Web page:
P3 projects headed by UI professors to reach all sectors of campus life

The UI awarded more than $12 million across the seven projects. The funding will be dispersed over three years by the UI.


Raquele Decker

The Old Capitol Building is seen on Monday, March 1, 2021.

Emily Delgado, News Reporter

Seven public-private partnership projects headed by University of Iowa professors were granted funding by the University of Iowa to benefit sectors of the university outlined in the UI’s strategic plan.

The UI awarded more than $12 million across the seven projects. The funding will be given out over three years for all seven projects.

The public-private partnership, also known as P3, is a 50-year partnership involving ENGIE North America and Meridiam’s utility system. The P3 allows the UI to fund $15 million toward grants per fiscal year.

All of the projects embody the UI strategic plan’s values of student success and engagement; research and discovery; and diversity, equity, and inclusion.

One of the projects, “Extending Iowa’s Success in Space-Based Research Across Campus,” is headed by Philip Kaaret, UI professor and department chair of physics and astronomy.

This project will build on UI’s success in space-based research to compete for NASA funding.

Kaaret said the project will affect UI students across campus and not just those in the STEM field.

“Now we’ll have people who come to the university because they’re interested in climate change, but then they’ll also be able to work in space-based research,” Kaaret said.

Kaaret said he hopes the project will work with the Chemical and Biological Engineering for Earth Observing department and the Earth and Environmental Science for Lunar Science departments.

For Kaaret’s project, he said the main goal is to implement a summer program that will attract students from all over the nation during the project’s duration

“One part of the project is specifically a summer school where undergraduates from the University of Iowa and also area, and actually national schools, will be brought to the university for two weeks, where they’ll actually fly detectors on either airplanes or drones,” Kaaret said.

RELATED: University of Iowa approves seven projects for P3 funding

Kaaret said the summer program will teach students who don’t have the confidence to build drones to learn how.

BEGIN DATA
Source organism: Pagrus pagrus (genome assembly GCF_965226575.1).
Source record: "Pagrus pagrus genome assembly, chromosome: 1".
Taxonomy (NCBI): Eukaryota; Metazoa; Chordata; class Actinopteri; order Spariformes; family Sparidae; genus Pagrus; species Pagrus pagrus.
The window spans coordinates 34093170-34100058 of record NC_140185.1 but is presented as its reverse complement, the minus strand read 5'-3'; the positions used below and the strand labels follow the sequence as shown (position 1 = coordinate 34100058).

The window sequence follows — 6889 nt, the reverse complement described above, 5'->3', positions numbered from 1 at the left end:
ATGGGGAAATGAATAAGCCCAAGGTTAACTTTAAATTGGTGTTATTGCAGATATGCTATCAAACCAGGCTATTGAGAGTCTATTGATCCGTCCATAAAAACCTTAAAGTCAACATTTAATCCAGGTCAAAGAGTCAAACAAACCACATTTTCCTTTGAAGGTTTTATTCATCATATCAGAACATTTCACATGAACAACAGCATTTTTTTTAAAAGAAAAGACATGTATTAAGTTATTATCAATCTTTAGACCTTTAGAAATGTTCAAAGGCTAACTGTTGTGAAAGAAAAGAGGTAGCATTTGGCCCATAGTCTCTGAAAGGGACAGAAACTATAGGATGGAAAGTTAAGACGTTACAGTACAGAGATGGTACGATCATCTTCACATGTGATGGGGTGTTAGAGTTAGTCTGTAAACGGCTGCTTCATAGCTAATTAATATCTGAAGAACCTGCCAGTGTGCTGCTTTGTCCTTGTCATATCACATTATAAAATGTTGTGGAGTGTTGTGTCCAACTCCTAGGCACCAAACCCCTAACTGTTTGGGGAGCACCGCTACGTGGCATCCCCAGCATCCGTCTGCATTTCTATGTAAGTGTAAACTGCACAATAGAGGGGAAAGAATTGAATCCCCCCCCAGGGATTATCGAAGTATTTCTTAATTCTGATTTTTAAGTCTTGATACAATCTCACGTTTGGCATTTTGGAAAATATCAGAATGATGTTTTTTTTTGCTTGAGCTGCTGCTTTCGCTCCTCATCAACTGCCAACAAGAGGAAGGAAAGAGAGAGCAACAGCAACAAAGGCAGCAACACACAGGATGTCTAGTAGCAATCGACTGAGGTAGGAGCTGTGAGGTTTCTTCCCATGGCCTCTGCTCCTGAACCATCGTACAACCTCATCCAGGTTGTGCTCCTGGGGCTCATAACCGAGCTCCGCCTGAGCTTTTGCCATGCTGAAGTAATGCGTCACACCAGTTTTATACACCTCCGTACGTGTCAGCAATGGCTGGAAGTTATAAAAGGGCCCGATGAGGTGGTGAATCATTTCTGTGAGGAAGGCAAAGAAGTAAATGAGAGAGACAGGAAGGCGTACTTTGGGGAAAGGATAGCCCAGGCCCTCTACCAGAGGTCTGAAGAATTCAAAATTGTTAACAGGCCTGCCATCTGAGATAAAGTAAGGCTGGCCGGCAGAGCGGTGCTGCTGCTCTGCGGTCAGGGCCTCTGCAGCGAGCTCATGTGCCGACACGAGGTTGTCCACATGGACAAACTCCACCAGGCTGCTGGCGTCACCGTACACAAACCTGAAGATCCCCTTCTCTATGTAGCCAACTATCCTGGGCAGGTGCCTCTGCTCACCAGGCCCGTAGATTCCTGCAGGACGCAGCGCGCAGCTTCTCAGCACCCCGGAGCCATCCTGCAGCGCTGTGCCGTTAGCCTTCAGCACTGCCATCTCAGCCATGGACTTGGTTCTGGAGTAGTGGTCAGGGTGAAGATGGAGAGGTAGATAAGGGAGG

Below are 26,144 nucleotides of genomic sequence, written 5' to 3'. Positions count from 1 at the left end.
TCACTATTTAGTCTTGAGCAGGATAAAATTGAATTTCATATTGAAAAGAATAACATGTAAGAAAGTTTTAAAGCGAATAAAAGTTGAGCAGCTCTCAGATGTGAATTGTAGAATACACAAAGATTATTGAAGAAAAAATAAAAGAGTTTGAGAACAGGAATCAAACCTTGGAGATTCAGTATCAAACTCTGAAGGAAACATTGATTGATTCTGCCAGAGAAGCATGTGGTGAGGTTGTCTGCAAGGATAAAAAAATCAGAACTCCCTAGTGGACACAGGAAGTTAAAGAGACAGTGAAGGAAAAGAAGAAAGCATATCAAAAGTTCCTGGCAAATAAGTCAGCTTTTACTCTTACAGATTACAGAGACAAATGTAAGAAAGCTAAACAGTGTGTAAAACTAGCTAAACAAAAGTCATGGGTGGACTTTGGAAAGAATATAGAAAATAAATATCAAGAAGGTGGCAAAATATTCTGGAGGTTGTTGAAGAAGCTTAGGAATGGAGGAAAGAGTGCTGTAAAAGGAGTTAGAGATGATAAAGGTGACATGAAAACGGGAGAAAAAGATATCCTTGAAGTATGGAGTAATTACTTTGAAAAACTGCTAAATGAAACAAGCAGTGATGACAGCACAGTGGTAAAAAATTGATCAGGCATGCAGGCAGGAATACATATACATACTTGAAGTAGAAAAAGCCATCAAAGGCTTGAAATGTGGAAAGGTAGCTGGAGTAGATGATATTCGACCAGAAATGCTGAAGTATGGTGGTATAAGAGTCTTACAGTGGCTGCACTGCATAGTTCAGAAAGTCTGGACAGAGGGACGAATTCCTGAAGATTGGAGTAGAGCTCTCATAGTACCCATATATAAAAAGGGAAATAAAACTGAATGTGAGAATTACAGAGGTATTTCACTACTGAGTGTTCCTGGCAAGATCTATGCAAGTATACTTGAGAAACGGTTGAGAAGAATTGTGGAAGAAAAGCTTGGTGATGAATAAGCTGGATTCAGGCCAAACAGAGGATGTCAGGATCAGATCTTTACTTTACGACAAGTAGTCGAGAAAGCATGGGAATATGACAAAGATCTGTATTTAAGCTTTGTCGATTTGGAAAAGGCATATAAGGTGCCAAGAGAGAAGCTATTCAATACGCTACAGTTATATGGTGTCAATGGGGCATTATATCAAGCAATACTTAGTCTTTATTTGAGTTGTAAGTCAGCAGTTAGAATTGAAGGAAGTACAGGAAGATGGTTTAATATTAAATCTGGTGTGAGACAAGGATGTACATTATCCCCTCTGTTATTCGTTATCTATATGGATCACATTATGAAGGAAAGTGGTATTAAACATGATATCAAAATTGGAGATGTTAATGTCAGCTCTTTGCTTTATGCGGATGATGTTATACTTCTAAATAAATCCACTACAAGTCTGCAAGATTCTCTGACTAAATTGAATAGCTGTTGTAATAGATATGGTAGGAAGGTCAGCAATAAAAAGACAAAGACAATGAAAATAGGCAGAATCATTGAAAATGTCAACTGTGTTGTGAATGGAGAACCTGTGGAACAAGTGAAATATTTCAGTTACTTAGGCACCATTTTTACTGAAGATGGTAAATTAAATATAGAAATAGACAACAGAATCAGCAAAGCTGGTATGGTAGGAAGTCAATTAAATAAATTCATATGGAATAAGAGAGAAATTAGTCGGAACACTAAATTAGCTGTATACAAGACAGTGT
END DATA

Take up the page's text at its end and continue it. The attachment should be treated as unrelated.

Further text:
The state Board of Regents are pleased that the P3 has been able to fund projects at the UI, Josh Lehman, senior communications director for the state Board of Regents said in an email to The Daily Iowan.

“One of the main goals of the P3 was to provide annual funding to help the university fund its strategic plan and the core mission of UI,” Lehman wrote to the DI.

The seven projects include topics ranging from Health Science to tailoring academic policies and strengthening research at UI.

“Each of these projects not only will advance the university’s strategic plan, but represents a collaborative effort unlike any we have ever seen at Iowa,” Provost and Executive Vice President Kevin Kregel said in the release from the UI.

Another project, “A Campuswide Learning at Iowa Framework to Increase Students’ Academic Success” students with learning science-based methods for how to learn effectively, Shaun Vecera, a UI psychological and brain sciences professor said.

Vecera is the lead on the project, which will receive $900,000 over the span of three years. He said he was excited to receive funding for this project because he sees his project having a lot of potential to support students.

One of the plans for the Learning at Iowa project is to implement sources that encourage learning habits in all aspects of life for UI students.

“We have partnerships with residential life so that some of this content can find its way into hawk talks that RA’s are having with students on their floors,” he said.

Vecera said the project will help UI students learn how to be effective learners for the rest of their lives.

“When students go on to jobs into careers, they never stop learning and the way that you learn is applicable to anything,” Vecera said.